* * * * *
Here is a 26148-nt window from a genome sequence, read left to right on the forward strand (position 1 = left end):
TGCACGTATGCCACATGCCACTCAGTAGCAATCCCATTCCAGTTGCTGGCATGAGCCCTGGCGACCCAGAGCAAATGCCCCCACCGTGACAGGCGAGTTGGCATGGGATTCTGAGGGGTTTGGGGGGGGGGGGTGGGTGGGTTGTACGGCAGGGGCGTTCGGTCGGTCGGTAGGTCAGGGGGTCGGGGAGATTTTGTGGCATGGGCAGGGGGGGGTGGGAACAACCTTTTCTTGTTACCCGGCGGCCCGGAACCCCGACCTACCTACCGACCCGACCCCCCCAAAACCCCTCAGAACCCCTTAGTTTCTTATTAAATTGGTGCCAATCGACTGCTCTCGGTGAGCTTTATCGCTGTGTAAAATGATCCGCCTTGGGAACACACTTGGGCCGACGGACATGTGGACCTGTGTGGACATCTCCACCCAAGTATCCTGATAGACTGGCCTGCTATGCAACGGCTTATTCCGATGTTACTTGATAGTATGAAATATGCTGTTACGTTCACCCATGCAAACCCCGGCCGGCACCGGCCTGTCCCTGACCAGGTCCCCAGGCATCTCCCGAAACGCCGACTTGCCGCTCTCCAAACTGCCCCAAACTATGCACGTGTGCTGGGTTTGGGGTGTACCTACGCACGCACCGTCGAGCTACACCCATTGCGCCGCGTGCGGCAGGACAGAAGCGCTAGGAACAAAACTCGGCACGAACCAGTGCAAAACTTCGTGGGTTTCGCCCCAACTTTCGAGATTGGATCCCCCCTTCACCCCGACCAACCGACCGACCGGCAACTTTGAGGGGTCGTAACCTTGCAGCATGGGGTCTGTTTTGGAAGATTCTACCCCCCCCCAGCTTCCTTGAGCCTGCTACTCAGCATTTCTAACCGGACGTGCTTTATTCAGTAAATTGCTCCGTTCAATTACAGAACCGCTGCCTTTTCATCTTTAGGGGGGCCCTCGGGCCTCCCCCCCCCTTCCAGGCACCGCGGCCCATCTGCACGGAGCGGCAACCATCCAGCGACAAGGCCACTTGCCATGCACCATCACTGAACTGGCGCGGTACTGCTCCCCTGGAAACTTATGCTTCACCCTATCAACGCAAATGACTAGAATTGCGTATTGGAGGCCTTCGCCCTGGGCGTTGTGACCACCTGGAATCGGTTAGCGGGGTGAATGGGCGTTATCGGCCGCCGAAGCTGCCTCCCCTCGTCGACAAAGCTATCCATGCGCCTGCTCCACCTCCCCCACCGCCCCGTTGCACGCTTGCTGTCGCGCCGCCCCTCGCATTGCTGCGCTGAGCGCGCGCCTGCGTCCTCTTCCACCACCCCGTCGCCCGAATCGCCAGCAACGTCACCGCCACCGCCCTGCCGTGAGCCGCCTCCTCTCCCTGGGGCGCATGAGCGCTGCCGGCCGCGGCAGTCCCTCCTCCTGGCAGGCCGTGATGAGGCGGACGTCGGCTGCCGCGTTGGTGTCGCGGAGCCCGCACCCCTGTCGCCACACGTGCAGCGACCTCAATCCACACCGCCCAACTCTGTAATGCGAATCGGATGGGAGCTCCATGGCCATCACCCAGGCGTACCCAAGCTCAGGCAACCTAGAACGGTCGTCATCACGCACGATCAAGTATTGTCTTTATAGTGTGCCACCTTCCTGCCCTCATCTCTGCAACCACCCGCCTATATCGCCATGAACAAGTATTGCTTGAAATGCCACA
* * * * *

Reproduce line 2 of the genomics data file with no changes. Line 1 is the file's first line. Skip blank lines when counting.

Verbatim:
TGCACGTATGCCACATGCCACTCAGTAGCAATCCCATTCCAGTTGCTGGCATGAGCCCTGGCGACCCAGAGCAAATGCCCCCACCGTGACAGGCGAGTTGGCATGGGATTCTGAGGGGTTTGGGGGGGGGGGGTGGGTGGGTTGTACGGCAGGGGCGTTCGGTCGGTCGGTAGGTCAGGGGGTCGGGGAGATTTTGTGGCATGGGCAGGGGGGGGTGGGAACAACCTTTTCTTGTTACCCGGCGGCCCGGAACCCCGACCTACCTACCGACCCGACCCCCCCAAAACCCCTCAGAACCCCTTAGTTTCTTATTAAATTGGTGCCAATCGACTGCTCTCGGTGAGCTTTATCGCTGTGTAAAATGATCCGCCTTGGGAACACACTTGGGCCGACGGACATGTGGACCTGTGTGGACATCTCCACCCAAGTATCCTGATAGACTGGCCTGCTATGCAACGGCTTATTCCGATGTTACTTGATAGTATGAAATATGCTGTTACGTTCACCCATGCAAACCCCGGCCGGCACCGGCCTGTCCCTGACCAGGTCCCCAGGCATCTCCCGAAACGCCGACTTGCCGCTCTCCAAACTGCCCCAAACTATGCACGTGTGCTGGGTTTGGGGTGTACCTACGCACGCACCGTCGAGCTACACCCATTGCGCCGCGTGCGGCAGGACAGAAGCGCTAGGAACAAAACTCGGCACGAACCAGTGCAAAACTTCGTGGGTTTCGCCCCAACTTTCGAGATTGGATCCCCCCTTCACCCCGACCAACCGACCGACCGGCAACTTTGAGGGGTCGTAACCTTGCAGCATGGGGTCTGTTTTGGAAGATTCTACCCCCCCCCAGCTTCCTTGAGCCTGCTACTCAGCATTTCTAACCGGACGTGCTTTATTCAGTAAATTGCTCCGTTCAATTACAGAACCGCTGCCTTTTCATCTTTAGGGGGGCCCTCGGGCCTCCCCCCCCCTTCCAGGCACCGCGGCCCATCTGCACGGAGCGGCAACCATCCAGCGACAAGGCCACTTGCCATGCACCATCACTGAACTGGCGCGGTACTGCTCCCCTGGAAACTTATGCTTCACCCTATCAACGCAAATGACTAGAATTGCGTATTGGAGGCCTTCGCCCTGGGCGTTGTGACCACCTGGAATCGGTTAGCGGGGTGAATGGGCGTTATCGGCCGCCGAAGCTGCCTCCCCTCGTCGACAAAGCTATCCATGCGCCTGCTCCACCTCCCCCACCGCCCCGTTGCACGCTTGCTGTCGCGCCGCCCCTCGCATTGCTGCGCTGAGCGCGCGCCTGCGTCCTCTTCCACCACCCCGTCGCCCGAATCGCCAGCAACGTCACCGCCACCGCCCTGCCGTGAGCCGCCTCCTCTCCCTGGGGCGCATGAGCGCTGCCGGCCGCGGCAGTCCCTCCTCCTGGCAGGCCGTGATGAGGCGGACGTCGGCTGCCGCGTTGGTGTCGCGGAGCCCGCACCCCTGTCGCCACACGTGCAGCGACCTCAATCCACACCGCCCAACTCTGTAATGCGAATCGGATGGGAGCTCCATGGCCATCACCCAGGCGTACCCAAGCTCAGGCAACCTAGAACGGTCGTCATCACGCACGATCAAGTATTGTCTTTATAGTGTGCCACCTTCCTGCCCTCATCTCTGCAACCACCCGCCTATATCGCCATGAACAAGTATTGCTTGAAATGCCACA